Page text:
The team had one problem. None of the scientists working on Finch Quest played video games on a regular basis. The solution to this quandary came in the form of two student teaching assistants—graduate student Beatriz Fumelli Monti Ribeiro and undergraduate student Táriky Meirelles Rocha. “They were recruited on the basis that, you know what developmental biology is? Yeah, yeah, but do you play games?” Monesi recounted. Ribeiro and Rocha acted as translators between the developmental biologists and the programmers. They conveyed the science to the programmers while giving the scientists perspective on effective qualities in a game.

Although the first two modules of the game revolve around Darwin’s finches, the team originally focused on a virtual laboratory experience for craniofacial development. It was Brown, an evolutionary developmental biologist with field experience in the Galapagos Islands, who emphasized the inclusion of natural selection in the game. Drawing a connection to Darwin was a no-brainer. Based on his experiences as a Ph.D. student in the United States and an educator in Brazil, Brown said, medical students often are not exposed to evolution during their education. He remembered telling the others, “We should have not only this laboratory craniofacial development module, we should have some tools that they can know about Darwin, about evolution.”

Yan found that the addition of evolution in the game was exciting to many of the students. “Once you understand the concept of evolution, at the end of Module 2, you can see that it happens very quickly… and then you find out that you can do the same thing in the lab yourself. It’s like, ‘I am the force of evolution,’ and that’s so much fun,” she said.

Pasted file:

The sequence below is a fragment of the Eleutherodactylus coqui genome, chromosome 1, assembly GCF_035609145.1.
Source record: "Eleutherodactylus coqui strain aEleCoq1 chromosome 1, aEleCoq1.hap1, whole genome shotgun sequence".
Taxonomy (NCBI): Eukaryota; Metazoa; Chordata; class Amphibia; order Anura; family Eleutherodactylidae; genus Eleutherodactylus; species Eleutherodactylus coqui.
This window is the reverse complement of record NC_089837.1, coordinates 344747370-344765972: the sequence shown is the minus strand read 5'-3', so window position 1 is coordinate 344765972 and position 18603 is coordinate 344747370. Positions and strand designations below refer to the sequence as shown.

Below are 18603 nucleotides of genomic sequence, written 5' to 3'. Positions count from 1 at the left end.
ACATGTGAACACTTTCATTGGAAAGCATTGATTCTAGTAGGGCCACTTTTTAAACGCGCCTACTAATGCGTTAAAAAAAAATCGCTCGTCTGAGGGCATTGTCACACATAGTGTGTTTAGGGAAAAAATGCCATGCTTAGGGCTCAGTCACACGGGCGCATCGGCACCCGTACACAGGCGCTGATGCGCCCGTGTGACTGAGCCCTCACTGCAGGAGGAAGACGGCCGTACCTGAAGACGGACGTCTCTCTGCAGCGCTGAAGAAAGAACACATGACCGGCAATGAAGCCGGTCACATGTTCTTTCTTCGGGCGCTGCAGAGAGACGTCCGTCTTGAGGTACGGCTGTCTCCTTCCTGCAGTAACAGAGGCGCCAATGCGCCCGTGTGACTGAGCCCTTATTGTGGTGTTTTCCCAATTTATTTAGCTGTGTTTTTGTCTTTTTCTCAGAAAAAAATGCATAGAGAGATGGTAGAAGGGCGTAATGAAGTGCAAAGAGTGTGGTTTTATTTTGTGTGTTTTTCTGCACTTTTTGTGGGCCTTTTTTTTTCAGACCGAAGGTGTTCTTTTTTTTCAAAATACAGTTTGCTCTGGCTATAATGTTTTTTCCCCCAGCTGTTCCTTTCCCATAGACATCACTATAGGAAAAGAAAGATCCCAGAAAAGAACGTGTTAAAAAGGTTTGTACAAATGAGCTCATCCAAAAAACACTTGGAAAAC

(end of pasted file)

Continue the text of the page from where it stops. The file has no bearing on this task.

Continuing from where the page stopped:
Both Monesi and Brown stressed the significance of including science and evolution in games, especially with the prevalence of science denial in Brazil. “There was another aspect, maybe unconscious at the time. We were having difficult times here with science, so I think bringing up Darwin and science into a game, it’s always important,” Monesi said.

The game was a success in the classroom, with over 80% of students indicating that they learned new concepts through the game. Finch Quest is an intuitive game: visually appealing graphics and accessible text guide the player through arguably complex concepts. Yan described the game as a practical application of in-class topics. “If the student went through one of our classes and has the concepts, they have to use those concepts to solve the puzzles,” she said.

Brown uses the game as a tool to teach students how to build a scientific project in his class. “It helps them think about how a project is conceived, from the beginning to really doing some science and drawing conclusions,” he added. With a laugh, Brown described the desires of some students to play as the birds, rather than as the scientists.

The team expressed gratitude towards the SDB for their support. “We were very happy when we got the SDB grant because it enabled us to not only translate, but properly update the game,” Monesi said. She also emphasized that this project only worked because of the strength of their team. “We wouldn’t have been able to do this with just one of us,” she added.

Finch Quest is available to play free online in English, Portuguese, and Spanish, and a French translation is currently in progress.

Last Updated 12/26/2023